“Bill was probably the most intelligent person I’ve ever met. We would spend countless hours in the back of the house designing things, talking about life, philosophy, politics. He was a brilliant man and he built all kinds of things,” Mr. Parthé said.

In addition to building Cayman’s observatory, Dr. Hrudey also used his master woodworking and metalworking skills for a number of other projects, including a model of the Goldfield schooner on display at the Cayman Turtle Centre and a computerized numerical control machine.

“Everything he touched seemed to grow into something bigger,” Mr. Parthé said.

He described Dr. Hrudey as a Carl Sagan figure for his brilliance and his inquisitive nature.

“One thing Bill always said, he didn’t want to believe in things, he wanted to know things,” Mr. Parthé said.

“If there was someone comparable to Carl Sagan in my mind, it was Dr. Bill Hrudey. He always wanted to know what the unknown was.”

Friend and former president of the Cayman Islands Astronomical Society Chris Cooke expressed deep sadness over the loss.

“I first met Bill when he was starting a project to build an observatory for a monster telescope he was already building. Bill without a doubt always thought big and had a doggedness and determination to finish all of the many projects and conferences lined up in his mind,” Mr. Cooke said.

“What impressed me most was that all of those projects had the end goal to promote science in the local community, whether it was schools, the UCCI or the success of the Science Fair.

“He demanded the most from his many friends and supporters, but gave much in return. The Astronomical Society was right behind every project and he in turn helped us.”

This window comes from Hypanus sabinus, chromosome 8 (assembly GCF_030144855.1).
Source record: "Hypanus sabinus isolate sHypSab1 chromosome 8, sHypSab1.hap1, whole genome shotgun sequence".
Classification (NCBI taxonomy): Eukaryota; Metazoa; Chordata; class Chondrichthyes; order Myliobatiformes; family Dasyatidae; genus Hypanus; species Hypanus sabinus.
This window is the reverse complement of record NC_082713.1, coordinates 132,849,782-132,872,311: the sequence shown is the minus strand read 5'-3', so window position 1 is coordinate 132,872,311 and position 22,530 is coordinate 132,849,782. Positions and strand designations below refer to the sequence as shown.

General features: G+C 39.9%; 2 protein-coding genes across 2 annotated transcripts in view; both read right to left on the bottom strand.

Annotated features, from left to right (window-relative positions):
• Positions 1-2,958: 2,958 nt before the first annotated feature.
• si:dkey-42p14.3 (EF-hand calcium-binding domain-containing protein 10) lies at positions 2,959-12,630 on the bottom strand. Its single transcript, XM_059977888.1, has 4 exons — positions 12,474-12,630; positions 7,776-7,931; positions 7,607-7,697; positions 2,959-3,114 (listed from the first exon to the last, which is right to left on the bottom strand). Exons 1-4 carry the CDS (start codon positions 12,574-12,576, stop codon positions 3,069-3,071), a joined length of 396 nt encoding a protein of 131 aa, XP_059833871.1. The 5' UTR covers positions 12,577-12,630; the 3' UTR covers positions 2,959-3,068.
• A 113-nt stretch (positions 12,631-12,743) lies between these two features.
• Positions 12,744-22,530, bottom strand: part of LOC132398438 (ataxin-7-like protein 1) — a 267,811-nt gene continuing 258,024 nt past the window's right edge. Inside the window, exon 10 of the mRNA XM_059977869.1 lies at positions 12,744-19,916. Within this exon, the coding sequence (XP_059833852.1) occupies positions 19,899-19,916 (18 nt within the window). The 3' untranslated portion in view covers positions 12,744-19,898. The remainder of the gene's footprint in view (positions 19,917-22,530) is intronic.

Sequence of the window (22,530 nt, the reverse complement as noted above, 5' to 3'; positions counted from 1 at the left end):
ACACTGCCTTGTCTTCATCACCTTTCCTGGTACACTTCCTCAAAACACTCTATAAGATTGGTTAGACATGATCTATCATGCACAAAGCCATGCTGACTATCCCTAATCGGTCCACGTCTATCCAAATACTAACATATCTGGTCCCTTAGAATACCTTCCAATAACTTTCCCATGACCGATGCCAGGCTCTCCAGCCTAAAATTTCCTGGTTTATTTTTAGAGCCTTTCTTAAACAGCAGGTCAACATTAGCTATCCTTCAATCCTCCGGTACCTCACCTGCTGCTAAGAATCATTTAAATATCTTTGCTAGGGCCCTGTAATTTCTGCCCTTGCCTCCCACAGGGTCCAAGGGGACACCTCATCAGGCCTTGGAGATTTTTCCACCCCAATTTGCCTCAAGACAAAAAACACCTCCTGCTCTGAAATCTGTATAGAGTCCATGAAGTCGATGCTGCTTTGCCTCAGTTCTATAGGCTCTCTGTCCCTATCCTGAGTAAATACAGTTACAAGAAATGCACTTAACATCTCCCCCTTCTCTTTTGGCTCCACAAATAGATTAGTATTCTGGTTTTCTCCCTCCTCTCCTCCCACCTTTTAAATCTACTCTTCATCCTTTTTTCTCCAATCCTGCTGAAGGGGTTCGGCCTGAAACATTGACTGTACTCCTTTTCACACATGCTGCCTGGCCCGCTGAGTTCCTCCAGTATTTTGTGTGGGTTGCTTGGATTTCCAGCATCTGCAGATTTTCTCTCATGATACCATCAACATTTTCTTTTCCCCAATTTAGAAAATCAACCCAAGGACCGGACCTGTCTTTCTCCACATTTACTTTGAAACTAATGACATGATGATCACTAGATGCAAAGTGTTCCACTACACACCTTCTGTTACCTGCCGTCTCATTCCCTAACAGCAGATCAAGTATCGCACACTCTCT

Mr. Cooke and Dr. Hrudey were brought together by their shared love of astronomy. Mr. Cooke said that relationship was furthered by his friend’s ability to connect people, including amateur and professional astronomers from Trinidad in partnership with the STEM conference.

In a public Facebook post, friend Lyndhurst Bodden looked back on his 20-year friendship and reflected on the immense loss for the community.

“He will long be remembered for a host of contributions in the field of science, and in particular, for starting the annual Rotary Central Science Fair. In his workshop he constructed some of the most advanced telescopes in the Caribbean, and they are at home in a purpose-built observatory on the campus of the University College of the Cayman Islands,” he said.

“For over 20 years I was fortunate to be able to call him a friend, and I was humbled to be at his side as he peacefully transitioned from this world. Most of you won’t realise the loss our community has just suffered.”

An exhibition of Dr. Hrudey’s solar imaging is currently on display at the National Gallery of the Cayman Islands. Gallery director Natalie Urquhart said, “The Board and staff of the National Gallery were deeply saddened to hear of Dr. Hrudey’s passing. We were fortunate to collaborate with him on the Solaris exhibition and watch his unwavering commitment to connecting the next generation of young minds to solar digital imagery and STEM subjects. His passion and knowledge inspired us all and it will continue to live on through his work and the observatory that he built for the people of the Cayman Islands.”

The exhibition, “Solaris: Digital Solar Imaging in the Cayman Islands,” will be on display through March 15. The images were captured through Dr. Hrudey’s purpose-built telescope housed at UCCI. The Solar Newtonian telescope built by Dr. Hrudey is the only of its kind in the Caribbean.

Details about Dr. Hrudey’s funeral and memorial service are pending.